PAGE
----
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Stand up and be counted

Updated: Apr 20, 2023

By Simon Turner, Campaign Manager for the Driving for Better Business programme

Leadership in driver risk management takes many forms but there are two that stand out above the others.

The first is a solid and authentic commitment from those at the top of the business. The second is making that commitment public.

It is so important that the leaders in charge of the business clearly commit to supporting those responsible for managing driver risk and that they can put into words why driver safety is so important to them personally and to the business as a whole. This statement of intent is a great tool for supporting the creation of a strong culture of safe driving within the organisation, especially when used as an introduction to the driver policy or handbook, or even printed out and hung in reception or put up on staff noticeboards and in staff newsletters.

Making that commitment public and sharing the results and business benefits of your work in the form of a case study gives everyone in the business pride in their contribution.

Of course, leaders to make sure their commitment is genuine, or it all falls down very quickly. A leader that states how important driver safety is, and then fails to take an interest or provide support when needed or, worse, actively goes against the policy such as failing to abide by a mobile phone policy or failing to pull up employees who don’t meet the standards, will quickly lose the support of the workforce and the culture will fail.

Central to leadership is a that the organisation understands at board level what is going on with the fleet and its drivers. This means directors must take a keen interest in:

· Collision frequency, severity, and cost

· Staff absence and vehicle downtime from incidents

· Likely impact on fleet insurance costs

· Uninsured damage repairs

· Maintenance and servicing costs

· Fuel use and efficiency


There may well be other things to report too depending on the size and complexity of your fleet.

Reporting is essential because it shows what needs addressing to keep the fleet running in a compliant and efficient way. It keeps focus where it’s needed and prevents time being wasted on the wrong things.

It is vital for directors because they have the ultimate legal responsibility. It is they who’ll be called to account if it all goes wrong. Risk management duties can be delegated to a fleet manager or safety manager, but the ultimate duty of care cannot. Directors have a moral responsibility for ensuring that nobody gets hurt in the normal operation of the business and they also have a financial duty to shareholders and staff to ensure that the business doesn’t waste money – and poor management of drivers and vehicles can waste an awful lot of money!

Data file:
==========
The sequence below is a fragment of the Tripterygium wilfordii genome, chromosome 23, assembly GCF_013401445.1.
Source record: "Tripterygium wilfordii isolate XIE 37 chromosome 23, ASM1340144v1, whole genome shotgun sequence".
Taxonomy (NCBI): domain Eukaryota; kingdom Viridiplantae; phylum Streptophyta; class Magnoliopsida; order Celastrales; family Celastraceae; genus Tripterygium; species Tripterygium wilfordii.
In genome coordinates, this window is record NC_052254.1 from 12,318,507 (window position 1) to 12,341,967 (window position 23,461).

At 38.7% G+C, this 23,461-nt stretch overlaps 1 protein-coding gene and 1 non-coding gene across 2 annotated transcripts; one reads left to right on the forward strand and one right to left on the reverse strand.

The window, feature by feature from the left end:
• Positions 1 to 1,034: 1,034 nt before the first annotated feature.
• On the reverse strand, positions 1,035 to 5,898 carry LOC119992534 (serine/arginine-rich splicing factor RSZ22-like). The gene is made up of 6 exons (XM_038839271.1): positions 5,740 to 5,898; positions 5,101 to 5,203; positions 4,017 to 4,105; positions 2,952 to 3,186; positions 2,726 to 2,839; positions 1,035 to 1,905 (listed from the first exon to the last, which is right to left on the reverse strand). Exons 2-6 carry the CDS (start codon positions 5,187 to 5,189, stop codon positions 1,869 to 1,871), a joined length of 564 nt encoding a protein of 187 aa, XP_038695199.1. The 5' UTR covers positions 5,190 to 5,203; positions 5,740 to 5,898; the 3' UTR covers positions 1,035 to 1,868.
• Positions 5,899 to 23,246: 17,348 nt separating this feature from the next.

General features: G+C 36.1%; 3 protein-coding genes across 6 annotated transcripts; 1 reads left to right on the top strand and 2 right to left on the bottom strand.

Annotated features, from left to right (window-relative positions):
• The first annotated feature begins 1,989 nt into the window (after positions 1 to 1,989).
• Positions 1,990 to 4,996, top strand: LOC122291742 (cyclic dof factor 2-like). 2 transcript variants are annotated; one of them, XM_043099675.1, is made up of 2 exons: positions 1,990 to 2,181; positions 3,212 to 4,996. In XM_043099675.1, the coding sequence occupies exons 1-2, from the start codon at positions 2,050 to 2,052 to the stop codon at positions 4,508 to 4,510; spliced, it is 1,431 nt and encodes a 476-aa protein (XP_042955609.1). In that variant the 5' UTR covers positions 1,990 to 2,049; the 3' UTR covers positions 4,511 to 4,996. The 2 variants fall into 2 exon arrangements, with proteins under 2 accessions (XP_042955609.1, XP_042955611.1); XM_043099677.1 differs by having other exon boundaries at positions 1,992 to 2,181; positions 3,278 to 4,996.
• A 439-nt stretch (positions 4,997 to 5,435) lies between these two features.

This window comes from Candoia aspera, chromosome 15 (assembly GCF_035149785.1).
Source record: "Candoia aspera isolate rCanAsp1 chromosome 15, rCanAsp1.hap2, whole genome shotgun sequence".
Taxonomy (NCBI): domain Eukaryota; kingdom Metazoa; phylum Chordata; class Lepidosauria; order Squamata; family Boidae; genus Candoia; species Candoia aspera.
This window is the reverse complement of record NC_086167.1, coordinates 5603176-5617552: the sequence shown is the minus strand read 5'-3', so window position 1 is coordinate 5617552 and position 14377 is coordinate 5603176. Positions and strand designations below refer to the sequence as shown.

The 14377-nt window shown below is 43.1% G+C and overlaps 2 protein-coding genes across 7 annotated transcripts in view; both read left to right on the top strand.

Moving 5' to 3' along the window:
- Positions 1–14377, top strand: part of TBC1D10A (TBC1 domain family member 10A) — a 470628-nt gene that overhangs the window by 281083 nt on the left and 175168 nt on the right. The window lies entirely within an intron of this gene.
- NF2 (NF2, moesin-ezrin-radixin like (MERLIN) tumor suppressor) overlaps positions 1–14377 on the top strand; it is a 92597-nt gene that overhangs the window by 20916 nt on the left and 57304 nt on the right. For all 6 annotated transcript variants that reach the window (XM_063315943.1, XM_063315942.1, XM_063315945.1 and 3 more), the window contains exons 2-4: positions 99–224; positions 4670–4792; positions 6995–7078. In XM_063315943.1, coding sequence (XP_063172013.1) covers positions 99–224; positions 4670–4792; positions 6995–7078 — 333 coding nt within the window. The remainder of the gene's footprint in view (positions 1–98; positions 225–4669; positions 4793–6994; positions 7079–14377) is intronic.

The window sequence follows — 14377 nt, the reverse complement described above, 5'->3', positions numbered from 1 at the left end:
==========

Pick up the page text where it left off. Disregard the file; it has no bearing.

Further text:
Reporting allows you to set baselines and metrics. It allows you to track trends in both collision rates and operational costs. It also provides the basis for developing, implementing, and tracking plans to rectify adverse trends.

There’s no set frequency for reporting but it does need to be regular – maybe every quarter, or every 6 months at most, depending on when you can easily get hold of the relevant data. Get your insurers to agree to provide regular reports on claims activity to help with this.

Regular reporting means:

· You’ll know where your time needs to be spent to get the best results

· Ability to quickly analyse and act on fleet trends

· You’ll be better able to control both risk and cost

· Directors will be aware of the issues you’re dealing with

· You’ll be confident you’re making a positive difference

Regular reporting also means you’ll be able to create a fantastic case study that can be shared to promote the great work you’ve been doing - something that’s becoming increasingly important in winning new work and attracting great talent.

If you’d like to learn more about what you and your organisation should be doing and whether you have any gaps in your driver risk management, join our free programme at We have a wealth of free online tools and resources to help you understand where your priorities should be to reduce risk, control costs and improve efficiency.


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